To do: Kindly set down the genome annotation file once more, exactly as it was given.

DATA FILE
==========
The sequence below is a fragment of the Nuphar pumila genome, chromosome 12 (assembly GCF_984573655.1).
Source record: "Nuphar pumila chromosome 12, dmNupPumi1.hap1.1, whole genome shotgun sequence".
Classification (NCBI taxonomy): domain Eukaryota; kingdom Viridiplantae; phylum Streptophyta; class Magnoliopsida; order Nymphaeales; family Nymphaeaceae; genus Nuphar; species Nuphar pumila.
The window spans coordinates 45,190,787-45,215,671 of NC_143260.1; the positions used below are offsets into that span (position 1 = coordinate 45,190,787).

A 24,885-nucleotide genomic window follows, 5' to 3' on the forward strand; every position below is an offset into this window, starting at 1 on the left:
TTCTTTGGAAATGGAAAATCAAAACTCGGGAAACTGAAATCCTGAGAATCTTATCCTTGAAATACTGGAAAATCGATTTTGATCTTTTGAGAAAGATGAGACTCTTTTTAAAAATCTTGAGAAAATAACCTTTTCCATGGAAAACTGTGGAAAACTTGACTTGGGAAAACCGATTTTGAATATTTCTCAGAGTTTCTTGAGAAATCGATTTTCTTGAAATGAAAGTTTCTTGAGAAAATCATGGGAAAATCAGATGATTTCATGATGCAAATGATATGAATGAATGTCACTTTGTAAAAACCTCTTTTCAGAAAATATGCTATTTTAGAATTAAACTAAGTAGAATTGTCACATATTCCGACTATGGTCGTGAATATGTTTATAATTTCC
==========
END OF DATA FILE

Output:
The sequence below is a fragment of the Nuphar pumila genome, chromosome 12 (assembly GCF_984573655.1).
Source record: "Nuphar pumila chromosome 12, dmNupPumi1.hap1.1, whole genome shotgun sequence".
Classification (NCBI taxonomy): domain Eukaryota; kingdom Viridiplantae; phylum Streptophyta; class Magnoliopsida; order Nymphaeales; family Nymphaeaceae; genus Nuphar; species Nuphar pumila.
The window spans coordinates 45,190,787-45,215,671 of NC_143260.1; the positions used below are offsets into that span (position 1 = coordinate 45,190,787).

A 24,885-nucleotide genomic window follows, 5' to 3' on the forward strand; every position below is an offset into this window, starting at 1 on the left:
TTCTTTGGAAATGGAAAATCAAAACTCGGGAAACTGAAATCCTGAGAATCTTATCCTTGAAATACTGGAAAATCGATTTTGATCTTTTGAGAAAGATGAGACTCTTTTTAAAAATCTTGAGAAAATAACCTTTTCCATGGAAAACTGTGGAAAACTTGACTTGGGAAAACCGATTTTGAATATTTCTCAGAGTTTCTTGAGAAATCGATTTTCTTGAAATGAAAGTTTCTTGAGAAAATCATGGGAAAATCAGATGATTTCATGATGCAAATGATATGAATGAATGTCACTTTGTAAAAACCTCTTTTCAGAAAATATGCTATTTTAGAATTAAACTAAGTAGAATTGTCACATATTCCGACTATGGTCGTGAATATGTTTATAATTTCC